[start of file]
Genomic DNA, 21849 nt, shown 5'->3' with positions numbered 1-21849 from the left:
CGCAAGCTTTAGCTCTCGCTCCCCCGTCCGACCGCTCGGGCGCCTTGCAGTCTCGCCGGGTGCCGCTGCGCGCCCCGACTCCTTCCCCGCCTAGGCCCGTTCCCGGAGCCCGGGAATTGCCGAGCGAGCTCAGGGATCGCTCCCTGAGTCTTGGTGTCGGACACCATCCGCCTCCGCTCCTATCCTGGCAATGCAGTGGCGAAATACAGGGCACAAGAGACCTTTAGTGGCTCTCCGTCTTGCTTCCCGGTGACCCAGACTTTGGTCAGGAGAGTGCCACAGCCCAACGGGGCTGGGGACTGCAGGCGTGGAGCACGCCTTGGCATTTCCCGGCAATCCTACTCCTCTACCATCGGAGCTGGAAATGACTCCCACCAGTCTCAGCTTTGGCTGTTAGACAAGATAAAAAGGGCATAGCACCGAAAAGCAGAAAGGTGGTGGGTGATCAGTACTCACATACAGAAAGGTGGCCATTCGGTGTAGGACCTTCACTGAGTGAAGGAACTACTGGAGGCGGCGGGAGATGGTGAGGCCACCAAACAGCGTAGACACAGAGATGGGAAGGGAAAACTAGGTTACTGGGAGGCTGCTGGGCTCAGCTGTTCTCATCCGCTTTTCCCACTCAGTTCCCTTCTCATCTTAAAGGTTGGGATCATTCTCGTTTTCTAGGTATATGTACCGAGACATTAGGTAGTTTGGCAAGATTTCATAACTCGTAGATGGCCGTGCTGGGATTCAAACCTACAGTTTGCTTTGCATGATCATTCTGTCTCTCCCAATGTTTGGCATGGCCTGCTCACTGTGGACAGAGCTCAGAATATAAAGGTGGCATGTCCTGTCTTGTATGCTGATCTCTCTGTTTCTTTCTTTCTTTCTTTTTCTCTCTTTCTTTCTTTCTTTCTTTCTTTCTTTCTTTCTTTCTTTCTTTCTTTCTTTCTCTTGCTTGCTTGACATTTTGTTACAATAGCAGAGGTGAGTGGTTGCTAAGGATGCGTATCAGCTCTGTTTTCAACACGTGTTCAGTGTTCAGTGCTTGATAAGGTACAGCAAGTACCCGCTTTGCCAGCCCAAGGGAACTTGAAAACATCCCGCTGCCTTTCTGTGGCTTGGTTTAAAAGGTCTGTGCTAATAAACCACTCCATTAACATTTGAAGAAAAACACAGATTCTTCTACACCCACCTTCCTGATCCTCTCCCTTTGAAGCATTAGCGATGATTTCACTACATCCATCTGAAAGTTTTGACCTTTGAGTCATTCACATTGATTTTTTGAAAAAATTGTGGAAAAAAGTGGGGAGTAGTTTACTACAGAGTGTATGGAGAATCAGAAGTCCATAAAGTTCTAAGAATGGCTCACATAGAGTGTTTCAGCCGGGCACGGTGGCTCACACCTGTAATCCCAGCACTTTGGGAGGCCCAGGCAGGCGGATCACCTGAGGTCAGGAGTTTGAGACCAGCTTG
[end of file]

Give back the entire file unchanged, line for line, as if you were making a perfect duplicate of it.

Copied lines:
Genomic DNA, 21849 nt, shown 5'->3' with positions numbered 1-21849 from the left:
CGCAAGCTTTAGCTCTCGCTCCCCCGTCCGACCGCTCGGGCGCCTTGCAGTCTCGCCGGGTGCCGCTGCGCGCCCCGACTCCTTCCCCGCCTAGGCCCGTTCCCGGAGCCCGGGAATTGCCGAGCGAGCTCAGGGATCGCTCCCTGAGTCTTGGTGTCGGACACCATCCGCCTCCGCTCCTATCCTGGCAATGCAGTGGCGAAATACAGGGCACAAGAGACCTTTAGTGGCTCTCCGTCTTGCTTCCCGGTGACCCAGACTTTGGTCAGGAGAGTGCCACAGCCCAACGGGGCTGGGGACTGCAGGCGTGGAGCACGCCTTGGCATTTCCCGGCAATCCTACTCCTCTACCATCGGAGCTGGAAATGACTCCCACCAGTCTCAGCTTTGGCTGTTAGACAAGATAAAAAGGGCATAGCACCGAAAAGCAGAAAGGTGGTGGGTGATCAGTACTCACATACAGAAAGGTGGCCATTCGGTGTAGGACCTTCACTGAGTGAAGGAACTACTGGAGGCGGCGGGAGATGGTGAGGCCACCAAACAGCGTAGACACAGAGATGGGAAGGGAAAACTAGGTTACTGGGAGGCTGCTGGGCTCAGCTGTTCTCATCCGCTTTTCCCACTCAGTTCCCTTCTCATCTTAAAGGTTGGGATCATTCTCGTTTTCTAGGTATATGTACCGAGACATTAGGTAGTTTGGCAAGATTTCATAACTCGTAGATGGCCGTGCTGGGATTCAAACCTACAGTTTGCTTTGCATGATCATTCTGTCTCTCCCAATGTTTGGCATGGCCTGCTCACTGTGGACAGAGCTCAGAATATAAAGGTGGCATGTCCTGTCTTGTATGCTGATCTCTCTGTTTCTTTCTTTCTTTCTTTTTCTCTCTTTCTTTCTTTCTTTCTTTCTTTCTTTCTTTCTTTCTTTCTTTCTTTCTTTCTCTTGCTTGCTTGACATTTTGTTACAATAGCAGAGGTGAGTGGTTGCTAAGGATGCGTATCAGCTCTGTTTTCAACACGTGTTCAGTGTTCAGTGCTTGATAAGGTACAGCAAGTACCCGCTTTGCCAGCCCAAGGGAACTTGAAAACATCCCGCTGCCTTTCTGTGGCTTGGTTTAAAAGGTCTGTGCTAATAAACCACTCCATTAACATTTGAAGAAAAACACAGATTCTTCTACACCCACCTTCCTGATCCTCTCCCTTTGAAGCATTAGCGATGATTTCACTACATCCATCTGAAAGTTTTGACCTTTGAGTCATTCACATTGATTTTTTGAAAAAATTGTGGAAAAAAGTGGGGAGTAGTTTACTACAGAGTGTATGGAGAATCAGAAGTCCATAAAGTTCTAAGAATGGCTCACATAGAGTGTTTCAGCCGGGCACGGTGGCTCACACCTGTAATCCCAGCACTTTGGGAGGCCCAGGCAGGCGGATCACCTGAGGTCAGGAGTTTGAGACCAGCTTG